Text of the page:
Thank you again for checking out today's episode on the Clientside podcast. I really hope you found a useful conversation with some actionable steps that you can apply in your business, if you can spare just a few minutes of your time. And please do look us up Apple podcasts, search for the Clientside podcast by A Digital and leave us a five star rating. And if you can leave us a quick review, I'd love to hear your feedback and would really appreciate your support. If you're interested in learning more about A Digital and how we might be able to work together, head across to our website at adigital.agency and complete our online scorecard so you can benchmark your own digital performance. You'll get a free personalised report sent you by email, and I can learn more about you and your business and the particular challenges you're facing. We can then follow this up with a free code to map out your priorities, either on the phone or over Zoom with absolutely no obligation. Thank you so much, everybody. I'm really grateful for you tuning in. If you have any comments about this episode or any previous episodes of the Clientside podcast and drop me a line to Andrew@adigital.co.uk or head across to our website at adigital.agency/clientside. See you on the next show. Cheers.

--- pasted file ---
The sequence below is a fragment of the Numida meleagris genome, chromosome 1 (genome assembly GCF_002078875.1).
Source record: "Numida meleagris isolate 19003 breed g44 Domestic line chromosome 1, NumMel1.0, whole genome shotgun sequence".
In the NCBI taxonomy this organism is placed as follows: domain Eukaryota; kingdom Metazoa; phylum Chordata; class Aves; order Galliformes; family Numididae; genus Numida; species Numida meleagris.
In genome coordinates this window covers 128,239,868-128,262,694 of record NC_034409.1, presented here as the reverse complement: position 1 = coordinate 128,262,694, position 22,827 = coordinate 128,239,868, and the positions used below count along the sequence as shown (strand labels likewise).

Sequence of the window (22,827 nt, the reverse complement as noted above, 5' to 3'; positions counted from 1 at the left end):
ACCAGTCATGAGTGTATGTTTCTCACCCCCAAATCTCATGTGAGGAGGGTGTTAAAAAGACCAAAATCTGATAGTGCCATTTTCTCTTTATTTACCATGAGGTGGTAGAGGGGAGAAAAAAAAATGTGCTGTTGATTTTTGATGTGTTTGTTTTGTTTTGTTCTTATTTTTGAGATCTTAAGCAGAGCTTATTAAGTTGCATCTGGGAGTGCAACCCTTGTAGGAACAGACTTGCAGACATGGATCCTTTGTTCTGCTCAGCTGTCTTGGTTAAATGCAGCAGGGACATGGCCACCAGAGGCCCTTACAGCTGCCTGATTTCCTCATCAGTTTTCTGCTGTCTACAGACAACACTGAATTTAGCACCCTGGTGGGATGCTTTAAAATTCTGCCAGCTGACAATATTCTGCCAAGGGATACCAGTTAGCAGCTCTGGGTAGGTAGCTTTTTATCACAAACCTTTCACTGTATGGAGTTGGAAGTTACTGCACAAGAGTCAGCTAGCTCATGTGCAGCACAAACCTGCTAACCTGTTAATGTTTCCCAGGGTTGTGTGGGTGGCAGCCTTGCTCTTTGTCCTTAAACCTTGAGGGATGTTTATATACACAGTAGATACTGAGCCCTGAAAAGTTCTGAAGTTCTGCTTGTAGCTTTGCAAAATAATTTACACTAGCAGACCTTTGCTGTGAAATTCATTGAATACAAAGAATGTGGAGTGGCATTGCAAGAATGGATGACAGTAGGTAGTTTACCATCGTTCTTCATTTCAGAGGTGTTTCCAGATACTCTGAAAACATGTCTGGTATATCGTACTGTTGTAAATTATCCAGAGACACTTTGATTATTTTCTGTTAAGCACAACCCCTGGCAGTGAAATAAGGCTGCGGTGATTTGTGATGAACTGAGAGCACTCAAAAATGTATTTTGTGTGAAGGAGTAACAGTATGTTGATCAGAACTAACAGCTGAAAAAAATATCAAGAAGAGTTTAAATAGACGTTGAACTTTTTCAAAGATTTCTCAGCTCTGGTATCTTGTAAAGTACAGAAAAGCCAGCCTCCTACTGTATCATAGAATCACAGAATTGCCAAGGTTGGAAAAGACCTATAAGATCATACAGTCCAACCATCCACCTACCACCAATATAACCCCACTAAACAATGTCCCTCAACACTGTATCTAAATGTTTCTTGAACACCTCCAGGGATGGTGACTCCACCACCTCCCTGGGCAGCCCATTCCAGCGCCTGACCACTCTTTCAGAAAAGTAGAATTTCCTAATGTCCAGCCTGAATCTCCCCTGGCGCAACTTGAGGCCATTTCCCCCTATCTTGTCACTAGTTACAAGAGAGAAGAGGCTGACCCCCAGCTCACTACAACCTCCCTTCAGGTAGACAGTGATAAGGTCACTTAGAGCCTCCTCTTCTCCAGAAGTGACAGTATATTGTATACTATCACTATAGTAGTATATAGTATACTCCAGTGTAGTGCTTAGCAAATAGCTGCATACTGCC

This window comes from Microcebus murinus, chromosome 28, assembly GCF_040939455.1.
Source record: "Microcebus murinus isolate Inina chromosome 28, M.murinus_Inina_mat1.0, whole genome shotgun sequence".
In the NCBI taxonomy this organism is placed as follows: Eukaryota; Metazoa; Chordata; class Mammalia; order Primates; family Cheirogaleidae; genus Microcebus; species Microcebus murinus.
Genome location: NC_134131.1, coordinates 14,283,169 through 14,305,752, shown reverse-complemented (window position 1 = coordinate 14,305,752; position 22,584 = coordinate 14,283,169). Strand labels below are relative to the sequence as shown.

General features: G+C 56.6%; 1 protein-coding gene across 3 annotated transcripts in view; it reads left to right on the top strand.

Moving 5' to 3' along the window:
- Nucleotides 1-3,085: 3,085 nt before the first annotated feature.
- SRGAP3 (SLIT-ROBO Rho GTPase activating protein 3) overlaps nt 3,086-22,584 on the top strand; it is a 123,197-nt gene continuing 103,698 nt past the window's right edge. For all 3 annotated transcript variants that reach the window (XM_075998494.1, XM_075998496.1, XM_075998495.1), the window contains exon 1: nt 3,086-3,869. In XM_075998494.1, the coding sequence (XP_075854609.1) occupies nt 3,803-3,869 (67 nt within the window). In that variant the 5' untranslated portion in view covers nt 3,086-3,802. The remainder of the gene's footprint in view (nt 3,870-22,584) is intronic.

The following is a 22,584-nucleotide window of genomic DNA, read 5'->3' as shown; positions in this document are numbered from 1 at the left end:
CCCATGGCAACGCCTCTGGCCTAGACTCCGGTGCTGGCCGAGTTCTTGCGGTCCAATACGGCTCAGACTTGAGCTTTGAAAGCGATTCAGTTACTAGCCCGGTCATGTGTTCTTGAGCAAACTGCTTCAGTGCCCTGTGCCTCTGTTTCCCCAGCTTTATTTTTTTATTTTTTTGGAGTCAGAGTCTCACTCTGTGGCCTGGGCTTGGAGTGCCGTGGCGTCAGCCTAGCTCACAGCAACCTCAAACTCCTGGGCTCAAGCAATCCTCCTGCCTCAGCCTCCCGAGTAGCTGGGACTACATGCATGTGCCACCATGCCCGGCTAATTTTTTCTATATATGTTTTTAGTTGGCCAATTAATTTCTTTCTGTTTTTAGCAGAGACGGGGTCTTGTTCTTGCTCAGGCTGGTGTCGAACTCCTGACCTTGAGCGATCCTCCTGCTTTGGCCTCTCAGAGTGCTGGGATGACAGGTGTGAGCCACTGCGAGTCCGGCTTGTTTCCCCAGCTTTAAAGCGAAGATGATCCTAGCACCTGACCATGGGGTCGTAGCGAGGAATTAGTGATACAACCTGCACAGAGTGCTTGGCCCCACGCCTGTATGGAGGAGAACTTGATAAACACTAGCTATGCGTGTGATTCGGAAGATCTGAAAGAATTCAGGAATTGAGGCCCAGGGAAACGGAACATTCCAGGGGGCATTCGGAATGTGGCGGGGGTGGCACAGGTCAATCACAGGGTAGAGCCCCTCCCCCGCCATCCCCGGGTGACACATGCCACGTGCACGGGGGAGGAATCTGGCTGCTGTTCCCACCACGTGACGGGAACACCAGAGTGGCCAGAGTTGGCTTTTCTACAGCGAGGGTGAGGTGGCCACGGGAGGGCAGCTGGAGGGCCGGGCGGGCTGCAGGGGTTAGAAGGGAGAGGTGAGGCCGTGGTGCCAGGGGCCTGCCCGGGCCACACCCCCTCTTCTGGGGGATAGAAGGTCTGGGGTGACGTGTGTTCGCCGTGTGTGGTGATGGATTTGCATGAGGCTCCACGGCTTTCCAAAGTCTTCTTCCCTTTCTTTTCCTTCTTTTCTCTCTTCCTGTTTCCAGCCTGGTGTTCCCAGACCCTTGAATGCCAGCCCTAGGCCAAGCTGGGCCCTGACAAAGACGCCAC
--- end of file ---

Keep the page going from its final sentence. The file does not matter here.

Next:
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If you want to solve a problem, the way it works is input, process, output. I very much believe that it's good to get people together, but I've got different ways of doing it. And one of the most important things is to give people the time to get their minds around the problem before you even bring them together.